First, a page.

Will you be renewing your golf club membership in 2021?
- 89.8% planned to renew their membership in 2021.
- Of the 10.2% not planning to renew, 1.8% planned to stop their membership with 8.4% saying they may join a different club.
Whilst the 8.4% could be seen as a worrying sign for some clubs this could actually be seen as a positive. Previous unpublished data from Golfshake surveys in 2016, 2018, 2019 and 2020 identified a slightly different situation with on average 79-84% of golfers being happy with their club, 2-5% considering stopping or weighing up the situation, and on average 11-15% considering moving to a new club.
And the fact that only 1.8% said they plan to stop playing can also be seen as encouraging. When memberships surged last summer there was a fear within the club game that it would be a flash in the pan and that many people who had either returned to the game or took it up for the first time would walk away. Based on the evidence of our survey, this does not appear to be the case.
Your reasons for renewing were varied, but hardly surprising:
“If members do not renew there may not be a golf club to return to, and most fair-minded golfers realise this.”
“I love playing in competitions so it is a must for me.”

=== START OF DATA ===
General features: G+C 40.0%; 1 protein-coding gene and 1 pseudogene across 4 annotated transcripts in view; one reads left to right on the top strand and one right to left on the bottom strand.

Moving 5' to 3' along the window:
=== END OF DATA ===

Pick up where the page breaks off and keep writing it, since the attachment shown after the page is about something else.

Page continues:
“My subs start from January 1st and I have already paid. The club has announced that we will not have to renew again until April 1, 2022, so we get three free months.”
“I am disappointed that there has been an increase in my fees but it has been a crazy 12 months.”
“We will be paying a similar amount to last year but our membership will be adjusted to make up for the months we have missed and the difference will be put on our cards for use in the bar.”
But it’s not all good news, with a number of you having taken the decision to go from seven-day to five-day membership.
"I might drop from seven-day to five-day membership. The club has grown from less than 400 in 2019 to 640 at the end of 2020 so just popping up for a few holes on a late weekend afternoon is no longer possible with the course being fully booked all day.”
"I will be going from a seven-day member to a five-day member - this is partly down to cost but also because some of my playing partners are going elsewhere.”
Others have different reasons for considering their membership: